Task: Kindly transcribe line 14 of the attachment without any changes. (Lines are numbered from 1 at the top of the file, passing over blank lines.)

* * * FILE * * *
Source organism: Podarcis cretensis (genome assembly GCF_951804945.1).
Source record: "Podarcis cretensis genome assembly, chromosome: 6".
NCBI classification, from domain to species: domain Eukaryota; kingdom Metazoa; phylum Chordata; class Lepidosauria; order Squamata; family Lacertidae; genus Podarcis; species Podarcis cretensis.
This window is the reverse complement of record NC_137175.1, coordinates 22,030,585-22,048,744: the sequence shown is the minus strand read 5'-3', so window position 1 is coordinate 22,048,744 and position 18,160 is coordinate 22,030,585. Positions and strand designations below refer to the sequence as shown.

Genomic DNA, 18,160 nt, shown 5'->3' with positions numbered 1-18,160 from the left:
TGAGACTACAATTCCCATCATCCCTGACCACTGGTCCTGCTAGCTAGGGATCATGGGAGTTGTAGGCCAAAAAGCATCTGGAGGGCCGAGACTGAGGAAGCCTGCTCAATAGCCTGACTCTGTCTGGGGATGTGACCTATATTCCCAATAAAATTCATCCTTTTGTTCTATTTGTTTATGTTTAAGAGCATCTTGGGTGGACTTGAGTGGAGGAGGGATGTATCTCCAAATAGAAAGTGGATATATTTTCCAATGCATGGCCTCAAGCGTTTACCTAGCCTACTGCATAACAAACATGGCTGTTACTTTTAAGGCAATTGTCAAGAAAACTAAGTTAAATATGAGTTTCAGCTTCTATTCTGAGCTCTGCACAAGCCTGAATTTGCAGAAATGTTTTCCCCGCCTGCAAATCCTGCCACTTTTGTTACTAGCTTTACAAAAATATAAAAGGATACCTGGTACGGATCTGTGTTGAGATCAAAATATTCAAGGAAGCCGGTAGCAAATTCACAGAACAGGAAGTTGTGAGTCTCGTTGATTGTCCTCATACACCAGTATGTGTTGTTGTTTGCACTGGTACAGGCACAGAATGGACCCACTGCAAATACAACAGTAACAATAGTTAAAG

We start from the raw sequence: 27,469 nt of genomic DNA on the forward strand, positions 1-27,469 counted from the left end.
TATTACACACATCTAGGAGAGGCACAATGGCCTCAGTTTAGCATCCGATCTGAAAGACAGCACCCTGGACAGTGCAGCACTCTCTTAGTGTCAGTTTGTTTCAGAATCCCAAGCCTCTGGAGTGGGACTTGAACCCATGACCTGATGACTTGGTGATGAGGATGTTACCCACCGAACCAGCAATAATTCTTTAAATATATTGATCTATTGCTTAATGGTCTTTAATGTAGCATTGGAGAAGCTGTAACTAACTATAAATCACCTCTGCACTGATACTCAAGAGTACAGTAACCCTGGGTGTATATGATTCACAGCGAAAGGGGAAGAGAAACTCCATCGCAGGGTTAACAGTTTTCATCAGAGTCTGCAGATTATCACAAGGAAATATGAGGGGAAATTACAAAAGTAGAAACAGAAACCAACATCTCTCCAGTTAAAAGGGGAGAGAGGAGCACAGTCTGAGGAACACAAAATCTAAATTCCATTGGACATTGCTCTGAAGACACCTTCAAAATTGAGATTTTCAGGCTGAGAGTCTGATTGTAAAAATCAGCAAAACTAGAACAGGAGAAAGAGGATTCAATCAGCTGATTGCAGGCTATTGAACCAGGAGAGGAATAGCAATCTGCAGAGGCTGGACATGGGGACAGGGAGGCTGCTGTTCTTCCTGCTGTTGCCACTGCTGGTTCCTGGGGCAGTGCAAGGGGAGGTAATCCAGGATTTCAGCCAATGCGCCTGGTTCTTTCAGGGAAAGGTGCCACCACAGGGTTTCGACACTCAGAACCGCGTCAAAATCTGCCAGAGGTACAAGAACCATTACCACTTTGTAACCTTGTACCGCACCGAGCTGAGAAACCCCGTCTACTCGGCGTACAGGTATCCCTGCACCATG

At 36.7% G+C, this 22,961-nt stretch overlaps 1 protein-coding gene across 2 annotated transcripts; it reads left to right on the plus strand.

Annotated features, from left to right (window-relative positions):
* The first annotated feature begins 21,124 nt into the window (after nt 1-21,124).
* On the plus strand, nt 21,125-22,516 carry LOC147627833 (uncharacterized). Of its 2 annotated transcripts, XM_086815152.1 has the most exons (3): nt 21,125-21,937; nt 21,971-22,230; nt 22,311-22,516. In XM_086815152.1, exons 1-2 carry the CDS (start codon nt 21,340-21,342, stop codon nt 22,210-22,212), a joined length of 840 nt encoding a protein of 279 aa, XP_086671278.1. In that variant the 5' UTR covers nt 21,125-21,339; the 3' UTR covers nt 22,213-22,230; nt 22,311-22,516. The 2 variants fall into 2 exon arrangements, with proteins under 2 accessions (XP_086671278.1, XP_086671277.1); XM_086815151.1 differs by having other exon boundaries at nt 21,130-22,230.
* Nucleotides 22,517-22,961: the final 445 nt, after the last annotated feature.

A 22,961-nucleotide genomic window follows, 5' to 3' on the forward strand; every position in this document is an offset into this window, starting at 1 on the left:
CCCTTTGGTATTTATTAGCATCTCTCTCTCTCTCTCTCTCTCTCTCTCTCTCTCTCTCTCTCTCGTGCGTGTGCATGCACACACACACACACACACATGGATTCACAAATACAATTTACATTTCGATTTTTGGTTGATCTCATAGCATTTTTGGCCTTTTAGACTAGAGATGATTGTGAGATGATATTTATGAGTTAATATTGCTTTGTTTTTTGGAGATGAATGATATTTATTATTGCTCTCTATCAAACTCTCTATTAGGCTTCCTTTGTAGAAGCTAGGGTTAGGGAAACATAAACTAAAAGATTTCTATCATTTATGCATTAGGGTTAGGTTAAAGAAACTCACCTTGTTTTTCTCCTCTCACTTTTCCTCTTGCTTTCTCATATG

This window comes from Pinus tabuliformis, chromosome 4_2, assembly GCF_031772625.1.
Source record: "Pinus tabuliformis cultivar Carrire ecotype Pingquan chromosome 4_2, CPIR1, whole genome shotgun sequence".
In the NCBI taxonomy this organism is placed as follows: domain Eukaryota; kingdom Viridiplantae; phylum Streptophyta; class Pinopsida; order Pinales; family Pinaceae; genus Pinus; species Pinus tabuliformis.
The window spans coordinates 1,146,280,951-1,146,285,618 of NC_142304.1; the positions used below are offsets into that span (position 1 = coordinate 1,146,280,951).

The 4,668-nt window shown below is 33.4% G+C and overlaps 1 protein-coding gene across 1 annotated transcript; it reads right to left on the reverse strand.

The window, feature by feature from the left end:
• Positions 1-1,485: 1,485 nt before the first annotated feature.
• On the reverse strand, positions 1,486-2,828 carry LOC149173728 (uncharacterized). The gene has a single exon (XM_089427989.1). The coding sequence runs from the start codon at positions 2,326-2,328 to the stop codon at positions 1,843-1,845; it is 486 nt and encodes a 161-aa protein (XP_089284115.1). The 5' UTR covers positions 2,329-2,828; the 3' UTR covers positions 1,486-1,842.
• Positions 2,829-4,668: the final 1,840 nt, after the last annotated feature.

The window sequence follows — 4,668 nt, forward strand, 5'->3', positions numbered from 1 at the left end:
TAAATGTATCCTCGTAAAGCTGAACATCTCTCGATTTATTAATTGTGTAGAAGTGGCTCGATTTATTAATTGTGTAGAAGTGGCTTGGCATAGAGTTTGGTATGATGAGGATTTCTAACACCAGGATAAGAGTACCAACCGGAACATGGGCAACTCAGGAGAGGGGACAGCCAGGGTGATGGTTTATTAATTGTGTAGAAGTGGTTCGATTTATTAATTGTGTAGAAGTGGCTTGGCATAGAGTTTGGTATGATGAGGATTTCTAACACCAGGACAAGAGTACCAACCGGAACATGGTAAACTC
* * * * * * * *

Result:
A 22,961-nucleotide genomic window follows, 5' to 3' on the forward strand; every position in this document is an offset into this window, starting at 1 on the left: